Some on the right are already pouncing on the news to cast doubt on the desirability of immigration reform. This morning, Ann Coulter Tweeted:
It’s too bad Suspect # 1 won’t be able to be legalized by Marco Rubio, now.
Bryan J. Fisher is a conservative radio host who rails about the “amnesty” that Senator Marco Rubio — one of the Gang of Eight Senators — supposedly supports in the form of immigration reform. Fischer Tweeted the following in response to today’s news out of Boston:
I think we can safely say that Rubio’s amnesty plan is DOA. And should be. Time to tighten, not loosen, immigration policy.
Meanwhile, over at the Washington Examiner, Conn Carroll, a Rubio critic and immigration reform skeptic, wrote that we still don’t know a good deal about the two brothers, adding that today’s planned Senate Judiciary Committee hearing on the new immigration reform proposal should be delayed. “Today is not the day for an immigration hearing,” Carroll concluded.
Asked for a comment, Rubio spokesman Alex Conant emailed me this:
The situation in Boston is still developing and it’s too soon to jump to conclusions, let alone use the tragedy to make political points.
It’s unclear thus far how widespread the effort among conservatives will be to connect the Boston bombing suspects to the immigration reform debate. But it’s certainly something that bears watching. If this argument picks up steam, it will be another indication of how ferocious the resistance on the right to immigration reform is going to get.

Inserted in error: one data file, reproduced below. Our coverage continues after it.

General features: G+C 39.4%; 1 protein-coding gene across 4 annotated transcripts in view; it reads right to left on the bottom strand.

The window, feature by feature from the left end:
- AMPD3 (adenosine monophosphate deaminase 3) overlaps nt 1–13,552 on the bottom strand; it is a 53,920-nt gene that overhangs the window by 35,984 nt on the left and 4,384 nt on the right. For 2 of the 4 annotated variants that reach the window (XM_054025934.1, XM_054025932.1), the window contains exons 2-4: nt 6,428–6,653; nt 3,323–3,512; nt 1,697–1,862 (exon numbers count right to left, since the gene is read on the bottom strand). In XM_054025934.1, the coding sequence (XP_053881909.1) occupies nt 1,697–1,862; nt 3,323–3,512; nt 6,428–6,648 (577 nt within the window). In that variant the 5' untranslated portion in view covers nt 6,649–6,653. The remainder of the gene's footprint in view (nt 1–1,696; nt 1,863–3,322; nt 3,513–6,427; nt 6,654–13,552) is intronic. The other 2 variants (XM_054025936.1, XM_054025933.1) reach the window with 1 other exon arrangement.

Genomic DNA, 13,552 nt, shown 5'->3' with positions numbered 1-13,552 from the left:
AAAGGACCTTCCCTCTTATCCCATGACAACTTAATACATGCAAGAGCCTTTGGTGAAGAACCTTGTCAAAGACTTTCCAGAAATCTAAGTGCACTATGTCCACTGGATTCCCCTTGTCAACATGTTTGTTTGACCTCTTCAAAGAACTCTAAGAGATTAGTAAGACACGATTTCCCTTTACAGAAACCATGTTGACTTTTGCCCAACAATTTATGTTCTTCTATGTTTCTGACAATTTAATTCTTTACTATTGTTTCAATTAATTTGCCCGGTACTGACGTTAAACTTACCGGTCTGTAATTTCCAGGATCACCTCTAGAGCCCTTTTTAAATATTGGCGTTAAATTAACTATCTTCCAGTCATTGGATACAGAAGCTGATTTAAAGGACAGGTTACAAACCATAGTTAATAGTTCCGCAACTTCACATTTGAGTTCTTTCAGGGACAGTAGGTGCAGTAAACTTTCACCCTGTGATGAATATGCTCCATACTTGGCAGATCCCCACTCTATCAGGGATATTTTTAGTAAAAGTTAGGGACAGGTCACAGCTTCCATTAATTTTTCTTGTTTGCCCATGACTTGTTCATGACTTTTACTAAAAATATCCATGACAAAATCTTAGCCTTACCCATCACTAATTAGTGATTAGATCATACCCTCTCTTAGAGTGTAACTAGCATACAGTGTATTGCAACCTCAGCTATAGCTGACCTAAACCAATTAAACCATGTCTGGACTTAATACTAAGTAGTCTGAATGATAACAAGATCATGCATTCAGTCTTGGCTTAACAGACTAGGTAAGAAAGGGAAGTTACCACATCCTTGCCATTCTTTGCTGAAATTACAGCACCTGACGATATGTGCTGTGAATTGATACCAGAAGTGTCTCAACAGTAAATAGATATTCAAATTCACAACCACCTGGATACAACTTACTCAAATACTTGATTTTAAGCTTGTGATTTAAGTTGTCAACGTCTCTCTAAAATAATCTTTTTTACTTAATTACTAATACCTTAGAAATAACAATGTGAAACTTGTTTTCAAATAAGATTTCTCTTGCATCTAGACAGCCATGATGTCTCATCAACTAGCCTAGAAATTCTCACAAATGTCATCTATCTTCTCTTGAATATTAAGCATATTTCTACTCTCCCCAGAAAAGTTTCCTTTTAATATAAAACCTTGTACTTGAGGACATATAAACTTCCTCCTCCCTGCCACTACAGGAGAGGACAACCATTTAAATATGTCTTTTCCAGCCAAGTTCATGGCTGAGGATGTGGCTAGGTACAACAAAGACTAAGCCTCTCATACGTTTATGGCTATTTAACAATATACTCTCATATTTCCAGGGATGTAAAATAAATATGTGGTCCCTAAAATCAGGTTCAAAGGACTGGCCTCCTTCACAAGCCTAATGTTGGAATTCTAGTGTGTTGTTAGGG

* A primer on Chechen terrorism: A good one is right here.
* Who is Tamerlan Tsarnaev? Foreign Policy has a quick and useful primer on the brother who has been killed. He seems to have had healthy ambitions to be a boxer, but the big unknown is why things went wrong and why he allegedly descended into terrorism.
* Right wing gears up to kill immigration reform: Related to the above, just look at the mobilization that’s already underway among conservatives, documented in today’s big New York Times overview of the immigration debate:
The Federation for American Immigration Reform, which has called for reducing levels of illegal immigration, organized a two-day summit meeting of nearly four-dozen conservative talk radio hosts from around the country. The hosts descended on the nation’s capital to broadcast their concerns to listeners back home that the new bill amounted to “amnesty.” … Senators Jeff Sessions of Alabama and David Vitter of Louisiana, both Republicans, held a competing news conference during which they denounced the bill.
The right is not going to make it easy for the GOP to repair its relations with Latinos or to keep pace with America’s changing demographics.
* Why Senators voted against expanded background checks: This, from the above link, is also telling:
On Thursday, Vice President Joseph R. Biden, Jr., told gun control advocates that several senators had told him they could not vote to support both gun control and immigration: they had the political bandwidth for only one tough vote.
Really? Those Senators couldn’t vote for immigration reform while voting against the assault weapons ban as cover for supporting overwhelmingly popular background checks?